Laying Out the Bathroom of Your Dreams!
Very few redesign projects are as exciting as a bathroom remodel. There are countless options in front of you, but a contractor with deep supplier relationships and full-time design pros can help you sort through the choices.
Remodel America can walk you through a bathroom renovation planning like no other Charlotte-area remodeling firm. We’ll begin by looking at your existing floor space to see if your bathtub and shower is meeting every need. We make it fun to look at renovation ideas!
Shower enclosures are amazing these days and we have a huge selection of both bathroom tile and vinly flooring to complete the look. Have you seen the latest in shower closures, shower heads? Perhaps you’d be interesting in the new Vitamin-C shower heads, an emerging healthy alternative. We have an entire line of bathroom hot tubs, too.
Restroom Vanities and Countertop Choices
Bathroom vanities are a specialty for us. Available in a wide variety of stunning styles, the cabinets and granite or quartz countertops are more convenient and stronger than ever. Let us demonstrate the options and put together a combination that maximizes what you get from your floor plan.
We also have a beautiful selection of low-slip and no-slip bath stickers, safety grab bars, shower chairs/seats and raised commode seating.
In-Law Additions / Parent Renovation
And if you need a bathroom addition, or even a bedroom addition, to accomodate an aging relative, we can design a renovation in quick order to help you avoid a crisis. Our team is friendly and we face the very same family issues that you do, so your happiness and convenience is important to us.
Home Remodeling | Room Additions | Roofing | Siding | Window Replacement
Terrell, North Carolina
Bathroom Remodeling Companies
We special-ordered this Swanstone base from a plumbing fixture supplier along with the wall-hung toilet and sink.
Fur out the existing window opening to 2 in. wider and 2-1/2 in. taller than the dimensions of the glass block panel. Tack stop blocks on the inside of the opening to keep the frame flush to the framing.
Assemble the frame, then plumb and square it and nail it into the opening with 8d casing nails, shimming as needed.
The special-order fixtures, fittings, shower pan, tile and glass block panel can take weeks to get in hand, so do the necessary legwork and ordering well in advance. If not, buy ball valve shutoffs sized to fit your pipes. Disconnect the trap from the tub, remove any clips, fasteners or screws that hold the tub to the wall, and demolish the old cast iron tub with a sledgehammer.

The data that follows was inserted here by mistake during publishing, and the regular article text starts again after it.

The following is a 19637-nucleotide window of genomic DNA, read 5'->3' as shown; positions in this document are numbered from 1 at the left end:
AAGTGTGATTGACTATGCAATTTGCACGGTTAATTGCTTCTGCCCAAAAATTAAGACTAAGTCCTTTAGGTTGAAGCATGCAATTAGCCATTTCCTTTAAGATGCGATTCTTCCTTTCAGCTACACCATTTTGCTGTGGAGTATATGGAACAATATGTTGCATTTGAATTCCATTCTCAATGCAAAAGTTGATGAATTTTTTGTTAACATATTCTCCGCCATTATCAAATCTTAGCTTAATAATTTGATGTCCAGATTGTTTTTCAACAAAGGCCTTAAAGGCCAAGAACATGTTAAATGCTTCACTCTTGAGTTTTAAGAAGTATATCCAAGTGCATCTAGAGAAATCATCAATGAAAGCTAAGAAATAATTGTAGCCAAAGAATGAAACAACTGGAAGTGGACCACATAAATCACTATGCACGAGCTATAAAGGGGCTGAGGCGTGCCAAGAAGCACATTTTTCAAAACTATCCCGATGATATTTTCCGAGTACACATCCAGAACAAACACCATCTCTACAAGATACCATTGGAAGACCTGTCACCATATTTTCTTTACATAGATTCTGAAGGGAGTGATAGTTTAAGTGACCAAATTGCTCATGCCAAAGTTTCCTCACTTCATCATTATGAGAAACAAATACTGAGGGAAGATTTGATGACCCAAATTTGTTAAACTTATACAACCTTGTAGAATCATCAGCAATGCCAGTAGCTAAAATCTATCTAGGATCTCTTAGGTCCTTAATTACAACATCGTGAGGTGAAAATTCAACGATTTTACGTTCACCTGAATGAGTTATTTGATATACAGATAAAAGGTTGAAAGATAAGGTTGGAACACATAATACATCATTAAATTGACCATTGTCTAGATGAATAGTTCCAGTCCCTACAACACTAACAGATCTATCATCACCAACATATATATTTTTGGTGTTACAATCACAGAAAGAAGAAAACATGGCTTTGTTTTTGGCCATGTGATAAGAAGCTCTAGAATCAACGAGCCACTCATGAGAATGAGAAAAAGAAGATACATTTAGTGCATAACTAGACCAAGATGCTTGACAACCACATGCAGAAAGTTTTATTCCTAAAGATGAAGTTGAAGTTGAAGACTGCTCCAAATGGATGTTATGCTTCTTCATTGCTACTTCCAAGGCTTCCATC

Turn off the electricity at the main panel and remove light fixtures.
Then rip out the wall finishes and surfaces clean down to the studs and pull out any insulation. If your ceiling is in good shape, use a utility knife to cut the drywall along the edges so the wall materials will separate cleanly from the ceiling.
To size the glass block, remove the trim from the existing window and measure the rough opening.
Subtract 2 in. from the width and the height to allow for the frame, then determine the panel size by counting the number of rows and courses that easily fits into the opening. You’ll need to choose between real mortar grout joints and clear silicone–joined blocks. We chose the silicone system because we liked the clean, uninterrupted look.
Whichever way you go, buy the panel preassembled and banded together as one unit, ready to set into the opening. When going with mortar-grouted panels, figure each block is 8 in. wide, then add 1/4 in. to both the total height and width.
If you’re ordering silicone-joined blocks, figure each block at 7-3/4 in. and don’t add the extra 1/4 in.
Tap shims between the panel and the frame to hold it evenly spaced on all four sides while injecting the expanding foam.
After the foam cures, cut away any excess and caulk the 1/4-in. Space between the panel and the jamb on the outside of the frame with silicone caulk. Finish off the trim and siding to match the outside of the house.
Converting a bathtub with a conventional window above it to a shower is dicey business, but the result is striking.
Order a premade glass block window to fit your existing opening.
The key to a weatherproof, attractive glass block window both inside and out is to encase it in a custom-built wooden frame with inside dimensions that are 1/2 in. taller and wider than the panel itself.
To begin, rip the top and side jambs to the thickness of the wall framing plus the exterior wall sheathing.
The windowsill should also be flush with the interior framing, but hang over the outside sheathing about 1-1/2 in. and have a 5-degree slope toward the outside to help shed water. To keep water from running behind the siding as it drips off the edge, cut a shallow groove (or saw kerf) in the bottom lip. Also, remember to flash behind the trim to keep the window watertight.
Trim the window exterior to match the house, using caulk to seal between the trim and siding. It’s important to set the panel so it protrudes 1/4 in. past the finished tile surface. That way, a bead of caulk can seal the joint between the tile and block to keep water out of the wall cavity.
Finally, cut out and remove the vent section leading to the sink and the main stack 5 in. below the vent tee. Stuff rags into open drain lines to keep sewer gas out of the house. Drain any water in the supply lines, cut the hot and cold lines feeding the bathroom, and solder in two ball-valve water shutoffs.
Shut off the valves, and then turn the water back on to the rest of the house. It’s easiest to nail the bottom plate to the floor and the top plate to the ceiling, then fill in the studs one at a time by toenailing them in at the top and bottom. Stack the studs directly in front of the old ones wherever possible.